Wednesday, July 21, 2010

The ups and downs

I have just returned from a 3 day retreat. As a group of ordinands, we do this every year, and it is always a wonderful time.

This time, I left with a definite sense of melancholy. Had I used the time right, did I waste the experience, did I really listen to my companions, did I really listen to God?

We discussed our calls to the priesthood and how we think this will look, what it means, all that sort of stuff. It was here that the melancholy kicked in. My call was instantaneous and life changing, like 180 degree turn around. It was completely impossible to ignore and difficult for everyone around me.

My call is still as strong, but what I think my ministry will be is really quite different than what I expected. I probably was in fantasy land in what I thought the job entailed, but the reality seems to be a rather harsh and unforgiving role that seems to ask for disrespect and criticism.

Whinge, whinge, whinge.

All of this would be a complete load of nonsense and absolute awfulness if it wasn't for the presence of the living Christ in each moment of my life.

If any want to become my followers, let them deny themselves and take up their cross and follow me.
Mark 8:34
I don't do it on my own. Christ is with me. But by hokey sometimes it feels like a wrong turn. Sometimes I feel like a complete fraud. Other times I feel like I don't actually know anything. Of course there are other days when it is rolls along smashingly, and it is so clear as to be a blinding light, yet one that soothes the eyes.

This whole priesty thing is easily the biggest challenges I have have had. It has pushed my limits like nothing else, and has made me question my very existence and the existence of God. And it has also given me moments of gentle joy and sublime consciousness.

It is a difficult path, no question about that.

Monday, March 8, 2010

Saint Perpetua

Saint Perpetua
Christopher Orczy

The blessed Saturus related this his vision, which he himself committed to writing: — " We had suffered," says he, "and

We were gone forth from the flesh,
and we were beginning to be borne by four angels into the east;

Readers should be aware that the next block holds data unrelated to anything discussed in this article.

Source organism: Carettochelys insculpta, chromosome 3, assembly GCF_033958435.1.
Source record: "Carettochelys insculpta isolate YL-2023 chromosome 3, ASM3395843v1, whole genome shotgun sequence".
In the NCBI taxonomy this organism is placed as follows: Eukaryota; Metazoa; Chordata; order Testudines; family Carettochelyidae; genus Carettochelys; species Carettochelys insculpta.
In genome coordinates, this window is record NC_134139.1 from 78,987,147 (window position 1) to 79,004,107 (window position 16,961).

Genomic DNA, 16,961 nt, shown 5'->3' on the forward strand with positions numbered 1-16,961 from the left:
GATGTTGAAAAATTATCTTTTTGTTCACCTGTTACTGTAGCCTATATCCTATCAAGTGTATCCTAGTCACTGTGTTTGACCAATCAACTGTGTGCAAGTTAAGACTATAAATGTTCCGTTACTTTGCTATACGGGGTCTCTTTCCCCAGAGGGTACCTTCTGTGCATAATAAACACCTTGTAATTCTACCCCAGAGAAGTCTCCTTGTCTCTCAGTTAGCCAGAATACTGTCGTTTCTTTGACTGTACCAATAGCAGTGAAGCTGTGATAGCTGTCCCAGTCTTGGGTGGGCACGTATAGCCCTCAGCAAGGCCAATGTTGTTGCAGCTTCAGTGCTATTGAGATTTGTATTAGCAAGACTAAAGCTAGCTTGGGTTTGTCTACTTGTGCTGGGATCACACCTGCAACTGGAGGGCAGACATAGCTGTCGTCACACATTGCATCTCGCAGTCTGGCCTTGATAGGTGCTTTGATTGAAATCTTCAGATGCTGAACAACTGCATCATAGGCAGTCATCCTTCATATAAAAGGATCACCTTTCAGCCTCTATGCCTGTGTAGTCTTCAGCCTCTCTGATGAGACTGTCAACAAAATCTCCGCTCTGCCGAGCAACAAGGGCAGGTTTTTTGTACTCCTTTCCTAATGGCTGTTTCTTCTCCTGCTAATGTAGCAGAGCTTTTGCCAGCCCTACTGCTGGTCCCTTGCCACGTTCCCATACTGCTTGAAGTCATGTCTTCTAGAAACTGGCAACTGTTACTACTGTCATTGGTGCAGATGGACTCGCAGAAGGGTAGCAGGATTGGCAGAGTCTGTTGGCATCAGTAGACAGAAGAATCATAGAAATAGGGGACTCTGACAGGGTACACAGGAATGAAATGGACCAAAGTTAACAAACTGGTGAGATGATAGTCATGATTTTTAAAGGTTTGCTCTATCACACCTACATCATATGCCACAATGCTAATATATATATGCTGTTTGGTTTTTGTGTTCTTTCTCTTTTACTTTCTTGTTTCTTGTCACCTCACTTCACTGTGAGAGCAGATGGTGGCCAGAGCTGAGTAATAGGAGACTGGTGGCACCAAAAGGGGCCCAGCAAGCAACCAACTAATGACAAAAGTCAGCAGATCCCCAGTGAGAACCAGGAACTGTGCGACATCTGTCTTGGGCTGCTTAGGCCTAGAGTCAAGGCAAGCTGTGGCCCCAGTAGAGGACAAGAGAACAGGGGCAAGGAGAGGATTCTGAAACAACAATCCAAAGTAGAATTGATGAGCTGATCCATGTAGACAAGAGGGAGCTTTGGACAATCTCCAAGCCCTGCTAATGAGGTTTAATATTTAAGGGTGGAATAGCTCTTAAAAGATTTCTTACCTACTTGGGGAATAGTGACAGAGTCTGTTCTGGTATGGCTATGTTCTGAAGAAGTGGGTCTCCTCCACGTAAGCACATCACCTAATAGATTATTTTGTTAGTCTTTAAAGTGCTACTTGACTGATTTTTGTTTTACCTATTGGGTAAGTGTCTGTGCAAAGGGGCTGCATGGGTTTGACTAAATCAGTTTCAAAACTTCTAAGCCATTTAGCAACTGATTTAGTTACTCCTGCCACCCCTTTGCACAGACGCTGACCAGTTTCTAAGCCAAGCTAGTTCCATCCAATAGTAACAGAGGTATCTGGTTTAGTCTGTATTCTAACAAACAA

and their hands touched us not.

And we floated not supine,
looking upwards,
but as if ascending a gentle slope.

And being set free,
we at length saw the first boundless light;
and I said,
'Perpetua, this is what the Lord promised to us;
we have received the promise.'

And while we are borne by those same four angels,
there appears to us a vast space which was like a pleasure-garden,
having rose-trees and every kind of flower.
And the height of the trees was after the measure of a cypress,
and their leaves were falling incessantly.
Moreover, there in the pleasure-garden four other angels appeared,
brighter than the previous ones.

And those four angels who bore us,
being greatly afraid,
put us down;
and we passed over on foot the space of a furlong in a broad path.

And we came near to place,
the walls of which were such as if they were built of light;
and before the gate of that place stood four angels,
who clothed those who entered with white robes.

And being clothed,
we entered and saw the boundless light,
and heard the united voice of some who said without ceasing,
‘Holy! Holy! Holy!'

And I said,
'Perpetua, you have what you wish.'
And she said to me,
'Thanks be to God,
that joyous as I was in the flesh,
I am now more joyous here.'

Thursday, February 4, 2010

The Dearmer Society

Today I was inducted as a member of The Dearmer Society.

The website explains what it means very thoroughly:

Dearmer Groups are for ordinands currently in training who aspire to membership of the Society of Catholic Priests (SCP) and who are in sympathy with the principles of membership.
Those living under priestly orders experience both the joy and privilege of ordained ministry and also the sacrifice that ordination brings.
At a time of great change and stress within the national and world Church, many priests are both at risk of isolation and loneliness, and also find themselves challenged by the changing expectations of the church.
Membership of SCP offers collegiality, encouragement and support in the face of such conditions.

Aspirants are encouraged to adopt the rule of life of the Society, that is
Eucharistic centred spirituality
to say the Daily Office
to consult a Spiritual Director
to pray for their fellow members of Society
to use the sacrament of reconciliation
to offer confidential pastoral care to fellow members
to attend all meetings of their group unless prevented by good reason.
Any one who reads this blog will know that all that is fine with me. The fact that the group takes its name from my liturgical hero Percy Dearmer is a complete bonus.